Date of Award:


Document Type:


Degree Name:

Master of Science (MS)


Nutrition, Dietetics, and Food Sciences

Committee Chair(s)

Heidi LeBlanc


Heidi LeBlanc


Lisa Boyce


Janet Anderson


Debra Christofferson


Recently, childhood overweight and obesity has reached epidemic proportions. The co-morbidities associated with adult obesity are now being seen in the pediatric population; therefore, there is a call for preventative efforts. A diet high in fruits, vegetables, and whole grains in conjunction with an active lifestyle discourages the presence of obesity. Currently, most childhood obesity prevention efforts have taken place in the school setting and have only had short-term success. For long-term success, obesity prevention programs need to involve parents and be implemented in a wide range of settings, including the home. This study was developed to assess the effectiveness of parent nutrition education in changing family lifestyle behaviors. It incorporated current research findings on childhood obesity prevention by involving parents in the intervention via nutrition education workshops. Parents participated by attending group classes or by viewing the lessons on a computer at home. Lessons were taught to 28 parents with children aged infant through 5 years by nutrition education assistants (NEAs) from the Supplemental Nutrition Assistance Program (SNAP). Fourteen of the parents had 3-5 year-old children who were receiving hands-on nutrition education and food exposures in their preschool classrooms as part of another study. The topics of the parent nutrition lessons included: overcoming barriers to family mealtime; feeding preschoolers: introduction to new foods; meal planning and quick meals; and incorporating whole foods into family mealtime. The parent nutrition education taught healthy lifestyle behaviors and encouraged the whole family to make small changes together, creating a successful environment. Completion of parent nutrition education resulted in significant changes in family lifestyle behaviors, average body mass index (BMI) of the parents, and nutrition knowledge. Children had significant changes in fruit, vegetable, protein, beans, dairy, refined grain, discretionary calories, and oil consumption. Results suggest that SNAP-Ed parent nutrition education was effective at improving family lifestyle behaviors, decreasing parent BMI, increasing parent nutrition knowledge, and improving dietary quality in children. The analysis of this study has led to the development of a program model that can be shared with other Extension service programs in other states to aid in the fight against childhood obesity.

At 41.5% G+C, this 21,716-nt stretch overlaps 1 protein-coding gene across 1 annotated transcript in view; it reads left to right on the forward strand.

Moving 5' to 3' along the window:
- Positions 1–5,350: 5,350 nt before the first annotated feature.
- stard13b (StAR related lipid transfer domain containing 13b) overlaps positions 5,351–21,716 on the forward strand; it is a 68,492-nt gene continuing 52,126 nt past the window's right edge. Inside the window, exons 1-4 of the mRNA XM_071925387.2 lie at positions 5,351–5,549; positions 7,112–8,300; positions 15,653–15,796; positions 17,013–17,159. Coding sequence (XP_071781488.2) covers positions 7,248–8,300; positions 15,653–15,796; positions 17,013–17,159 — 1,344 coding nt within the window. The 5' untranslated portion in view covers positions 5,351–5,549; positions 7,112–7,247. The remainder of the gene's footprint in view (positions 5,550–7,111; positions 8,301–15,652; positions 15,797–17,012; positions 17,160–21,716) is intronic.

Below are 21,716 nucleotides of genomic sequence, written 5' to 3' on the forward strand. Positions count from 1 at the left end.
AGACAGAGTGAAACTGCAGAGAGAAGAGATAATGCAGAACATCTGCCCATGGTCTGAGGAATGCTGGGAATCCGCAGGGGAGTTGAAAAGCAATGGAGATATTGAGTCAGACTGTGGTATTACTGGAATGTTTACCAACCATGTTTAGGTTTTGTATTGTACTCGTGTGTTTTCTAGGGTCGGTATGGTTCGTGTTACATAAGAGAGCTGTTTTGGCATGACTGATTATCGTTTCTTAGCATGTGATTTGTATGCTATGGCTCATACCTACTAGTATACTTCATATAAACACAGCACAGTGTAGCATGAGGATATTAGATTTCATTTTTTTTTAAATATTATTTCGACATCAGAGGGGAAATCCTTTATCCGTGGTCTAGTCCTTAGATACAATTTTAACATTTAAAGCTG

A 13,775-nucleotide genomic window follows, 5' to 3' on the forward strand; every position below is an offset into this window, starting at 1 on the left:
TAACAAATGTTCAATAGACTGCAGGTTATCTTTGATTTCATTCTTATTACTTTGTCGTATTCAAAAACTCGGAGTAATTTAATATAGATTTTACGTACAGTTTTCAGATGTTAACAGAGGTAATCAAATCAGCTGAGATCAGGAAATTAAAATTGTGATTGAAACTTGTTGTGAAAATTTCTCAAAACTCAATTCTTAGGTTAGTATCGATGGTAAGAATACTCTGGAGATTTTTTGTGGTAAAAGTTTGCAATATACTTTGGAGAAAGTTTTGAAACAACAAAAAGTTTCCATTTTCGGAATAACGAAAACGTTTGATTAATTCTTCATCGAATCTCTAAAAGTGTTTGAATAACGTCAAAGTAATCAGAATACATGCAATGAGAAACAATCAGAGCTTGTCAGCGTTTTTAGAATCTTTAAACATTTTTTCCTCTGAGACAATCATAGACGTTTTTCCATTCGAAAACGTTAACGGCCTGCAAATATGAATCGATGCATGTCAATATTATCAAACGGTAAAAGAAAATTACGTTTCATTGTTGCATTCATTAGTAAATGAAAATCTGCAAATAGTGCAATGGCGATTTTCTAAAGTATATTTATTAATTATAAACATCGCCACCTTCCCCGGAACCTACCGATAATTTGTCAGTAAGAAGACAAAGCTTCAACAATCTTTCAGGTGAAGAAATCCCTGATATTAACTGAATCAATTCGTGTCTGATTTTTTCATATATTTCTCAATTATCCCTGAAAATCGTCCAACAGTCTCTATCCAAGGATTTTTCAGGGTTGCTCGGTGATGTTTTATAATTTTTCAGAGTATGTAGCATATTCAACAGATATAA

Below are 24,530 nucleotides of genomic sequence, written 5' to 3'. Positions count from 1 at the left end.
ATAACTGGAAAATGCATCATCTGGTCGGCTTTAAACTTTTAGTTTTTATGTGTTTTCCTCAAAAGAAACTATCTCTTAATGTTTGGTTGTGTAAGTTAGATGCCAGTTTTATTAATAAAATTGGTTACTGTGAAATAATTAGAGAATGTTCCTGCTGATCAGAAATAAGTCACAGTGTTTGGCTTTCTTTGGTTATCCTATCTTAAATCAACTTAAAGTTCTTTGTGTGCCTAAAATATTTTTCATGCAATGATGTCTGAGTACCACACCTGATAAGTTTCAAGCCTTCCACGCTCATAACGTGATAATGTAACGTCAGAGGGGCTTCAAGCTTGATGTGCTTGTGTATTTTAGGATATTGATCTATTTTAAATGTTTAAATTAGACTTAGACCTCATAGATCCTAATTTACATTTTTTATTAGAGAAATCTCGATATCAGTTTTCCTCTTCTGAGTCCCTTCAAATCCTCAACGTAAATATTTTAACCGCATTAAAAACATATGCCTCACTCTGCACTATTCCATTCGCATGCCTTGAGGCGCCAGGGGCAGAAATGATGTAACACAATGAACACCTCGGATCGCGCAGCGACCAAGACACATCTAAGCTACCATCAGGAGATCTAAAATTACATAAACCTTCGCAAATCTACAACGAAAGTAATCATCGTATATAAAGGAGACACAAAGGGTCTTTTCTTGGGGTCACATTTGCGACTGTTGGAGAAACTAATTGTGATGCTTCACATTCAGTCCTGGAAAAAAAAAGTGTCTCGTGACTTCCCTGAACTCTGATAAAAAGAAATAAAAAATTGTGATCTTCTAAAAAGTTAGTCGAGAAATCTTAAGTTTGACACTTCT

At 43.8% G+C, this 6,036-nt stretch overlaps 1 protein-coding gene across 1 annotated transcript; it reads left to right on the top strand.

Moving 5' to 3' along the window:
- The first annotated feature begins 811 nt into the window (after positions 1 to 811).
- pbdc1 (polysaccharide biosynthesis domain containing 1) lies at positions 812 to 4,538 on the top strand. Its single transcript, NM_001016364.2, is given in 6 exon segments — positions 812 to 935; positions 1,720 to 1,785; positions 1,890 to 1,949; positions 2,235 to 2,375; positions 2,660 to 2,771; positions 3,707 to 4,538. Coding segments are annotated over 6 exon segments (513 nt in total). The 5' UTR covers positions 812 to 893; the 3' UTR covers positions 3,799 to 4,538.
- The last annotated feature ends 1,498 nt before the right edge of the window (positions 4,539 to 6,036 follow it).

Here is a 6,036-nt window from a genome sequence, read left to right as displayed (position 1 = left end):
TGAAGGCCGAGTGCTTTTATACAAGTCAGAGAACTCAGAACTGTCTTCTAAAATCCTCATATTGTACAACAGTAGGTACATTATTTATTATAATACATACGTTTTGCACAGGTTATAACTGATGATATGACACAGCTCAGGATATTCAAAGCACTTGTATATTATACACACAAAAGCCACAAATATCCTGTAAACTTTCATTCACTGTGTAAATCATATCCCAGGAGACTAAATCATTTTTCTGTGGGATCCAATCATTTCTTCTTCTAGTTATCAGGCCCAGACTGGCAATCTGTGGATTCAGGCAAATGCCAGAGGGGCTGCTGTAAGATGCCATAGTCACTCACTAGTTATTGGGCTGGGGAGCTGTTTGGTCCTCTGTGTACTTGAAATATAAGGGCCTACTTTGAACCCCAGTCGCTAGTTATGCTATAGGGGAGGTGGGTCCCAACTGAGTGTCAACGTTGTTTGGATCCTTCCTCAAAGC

This work made publicly available electronically on May 10, 2012.